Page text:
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Drug abuse threatens peace across West Africa, says UN

Drug abuse threatens peace across West Africa, says UN

The United Nations Office on Drugs and Crime has said illicit drug trafficking and drug abuse in West Africa are a threat to peace and security in the region.

The UN agency also said drug abuse threatened public health, good governance and development on the sub-continent.

In its inaugural West African Epidemiology Network on Drug Use Report, which covered the period between 2014 and 2017, the UNODC said illicit drug supply and drug use posed enormous challenges to West African countries.

The agency stated that there was an increasing need for sustainable solutions to overcome the lack of reliable evidence for policy formulation and evaluation of interventions in West Africa.

The WENDU Report, which focused on drug interdiction, was prepared by the UNODC in collaboration with the Economic Community of West African States and the European Union.

Excerpts from the report read, “The WENDU Report, with a focus on drug interdiction, substance use disorders and treatment, presents the stark realities of the vulnerability of West Africa and Mauritania to illicit drug use, production and trafficking, and its spillover effects as an issue of great public health and safety concerns as well as a threat to good governance, development, peace and security in the region and above.”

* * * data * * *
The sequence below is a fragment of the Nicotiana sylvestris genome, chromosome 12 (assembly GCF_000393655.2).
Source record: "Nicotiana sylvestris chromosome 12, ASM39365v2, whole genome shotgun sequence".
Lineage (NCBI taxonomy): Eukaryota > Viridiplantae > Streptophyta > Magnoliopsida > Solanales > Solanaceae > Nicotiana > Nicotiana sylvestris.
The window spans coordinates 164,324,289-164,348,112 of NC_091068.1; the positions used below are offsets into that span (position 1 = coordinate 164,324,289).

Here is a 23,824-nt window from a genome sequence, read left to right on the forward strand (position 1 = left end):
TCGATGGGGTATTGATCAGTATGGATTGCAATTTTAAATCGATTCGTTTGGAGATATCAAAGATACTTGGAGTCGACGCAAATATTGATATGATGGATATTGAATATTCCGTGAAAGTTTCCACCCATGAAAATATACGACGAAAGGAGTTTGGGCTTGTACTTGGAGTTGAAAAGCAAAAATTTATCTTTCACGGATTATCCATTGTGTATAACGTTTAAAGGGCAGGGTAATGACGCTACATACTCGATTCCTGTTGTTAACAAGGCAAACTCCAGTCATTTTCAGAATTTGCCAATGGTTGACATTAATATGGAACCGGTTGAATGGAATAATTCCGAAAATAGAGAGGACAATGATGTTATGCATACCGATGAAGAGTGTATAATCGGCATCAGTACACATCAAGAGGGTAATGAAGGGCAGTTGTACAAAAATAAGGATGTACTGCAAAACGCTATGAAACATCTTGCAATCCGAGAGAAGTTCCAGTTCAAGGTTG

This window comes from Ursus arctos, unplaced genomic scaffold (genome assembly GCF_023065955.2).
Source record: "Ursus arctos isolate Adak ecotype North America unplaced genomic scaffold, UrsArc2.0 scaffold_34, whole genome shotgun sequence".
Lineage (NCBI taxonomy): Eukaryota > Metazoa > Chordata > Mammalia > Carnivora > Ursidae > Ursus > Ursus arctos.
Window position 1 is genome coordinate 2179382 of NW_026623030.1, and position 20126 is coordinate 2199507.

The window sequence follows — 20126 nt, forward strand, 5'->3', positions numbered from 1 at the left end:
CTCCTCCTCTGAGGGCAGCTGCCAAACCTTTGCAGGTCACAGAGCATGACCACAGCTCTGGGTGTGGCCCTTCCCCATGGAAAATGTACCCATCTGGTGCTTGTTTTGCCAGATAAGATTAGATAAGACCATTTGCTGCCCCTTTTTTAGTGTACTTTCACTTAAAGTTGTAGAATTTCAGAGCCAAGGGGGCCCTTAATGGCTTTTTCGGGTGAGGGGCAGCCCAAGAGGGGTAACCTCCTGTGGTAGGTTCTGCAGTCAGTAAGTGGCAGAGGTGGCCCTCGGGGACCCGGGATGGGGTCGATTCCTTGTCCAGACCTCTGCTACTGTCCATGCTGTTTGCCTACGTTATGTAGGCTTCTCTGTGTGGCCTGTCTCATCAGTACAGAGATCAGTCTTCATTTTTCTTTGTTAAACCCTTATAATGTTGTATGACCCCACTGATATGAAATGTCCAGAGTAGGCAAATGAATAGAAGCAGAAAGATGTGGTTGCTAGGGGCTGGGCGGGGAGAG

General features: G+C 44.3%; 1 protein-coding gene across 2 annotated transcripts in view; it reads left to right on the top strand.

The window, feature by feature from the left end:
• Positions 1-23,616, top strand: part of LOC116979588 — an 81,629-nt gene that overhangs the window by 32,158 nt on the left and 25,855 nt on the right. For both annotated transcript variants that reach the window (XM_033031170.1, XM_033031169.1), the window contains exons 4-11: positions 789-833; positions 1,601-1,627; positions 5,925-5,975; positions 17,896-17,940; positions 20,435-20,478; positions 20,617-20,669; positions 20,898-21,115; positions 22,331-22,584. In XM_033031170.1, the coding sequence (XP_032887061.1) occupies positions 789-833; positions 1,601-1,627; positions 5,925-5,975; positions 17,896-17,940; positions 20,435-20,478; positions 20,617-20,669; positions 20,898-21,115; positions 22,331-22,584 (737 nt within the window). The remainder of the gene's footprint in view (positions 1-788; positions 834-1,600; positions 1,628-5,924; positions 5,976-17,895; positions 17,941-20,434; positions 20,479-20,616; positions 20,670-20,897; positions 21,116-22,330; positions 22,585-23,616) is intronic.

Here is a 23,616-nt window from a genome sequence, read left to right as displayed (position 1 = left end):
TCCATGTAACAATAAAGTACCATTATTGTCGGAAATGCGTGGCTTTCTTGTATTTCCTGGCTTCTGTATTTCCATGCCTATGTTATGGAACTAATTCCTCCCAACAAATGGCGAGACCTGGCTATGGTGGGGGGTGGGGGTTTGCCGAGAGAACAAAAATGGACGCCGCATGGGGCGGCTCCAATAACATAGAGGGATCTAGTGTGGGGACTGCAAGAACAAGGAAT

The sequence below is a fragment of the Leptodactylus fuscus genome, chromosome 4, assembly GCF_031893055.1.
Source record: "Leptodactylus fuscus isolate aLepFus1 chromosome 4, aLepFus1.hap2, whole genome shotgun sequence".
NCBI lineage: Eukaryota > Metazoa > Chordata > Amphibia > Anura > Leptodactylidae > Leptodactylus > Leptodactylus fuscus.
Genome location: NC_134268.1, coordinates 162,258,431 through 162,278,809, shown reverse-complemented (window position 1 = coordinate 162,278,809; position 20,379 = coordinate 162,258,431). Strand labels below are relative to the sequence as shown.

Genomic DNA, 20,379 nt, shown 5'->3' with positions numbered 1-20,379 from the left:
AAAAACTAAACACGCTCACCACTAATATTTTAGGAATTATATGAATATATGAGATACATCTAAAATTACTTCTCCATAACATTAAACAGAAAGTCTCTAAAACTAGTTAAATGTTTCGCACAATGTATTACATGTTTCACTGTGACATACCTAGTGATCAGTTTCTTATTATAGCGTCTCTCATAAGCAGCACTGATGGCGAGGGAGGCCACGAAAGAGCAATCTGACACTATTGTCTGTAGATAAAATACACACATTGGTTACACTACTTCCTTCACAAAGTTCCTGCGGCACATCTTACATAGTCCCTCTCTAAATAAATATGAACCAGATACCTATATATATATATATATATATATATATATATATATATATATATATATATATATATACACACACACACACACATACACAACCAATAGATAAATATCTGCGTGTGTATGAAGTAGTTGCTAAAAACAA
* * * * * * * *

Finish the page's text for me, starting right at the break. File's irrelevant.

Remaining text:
Findings from the report showed that cannabis, cocaine, opioids and amphetamine-type substances were the main drugs seized in West Africa between 2014 and 2017.

The report said, “On the one hand, this period recorded a decrease in cannabis seizure and, on the other hand, recorded an alarming rise of tramadol seizures indicating increased non-medical use of pharmaceutical opioids.

“Precisely, tramadol seizures have increased 10-fold from 17 tons in 2014 to 170 tons in 2017. Similarly, increasing seizures of cough mixtures containing codeine in some countries in West Africa indicate an uptick in the non-medical use of prescription opioids.”

The UNODC asked governments and other stakeholders in West Africa and in Mauritania to include drug demand reduction as a major health priority and strengthen the health systems for more effective and efficient delivery of health care services.

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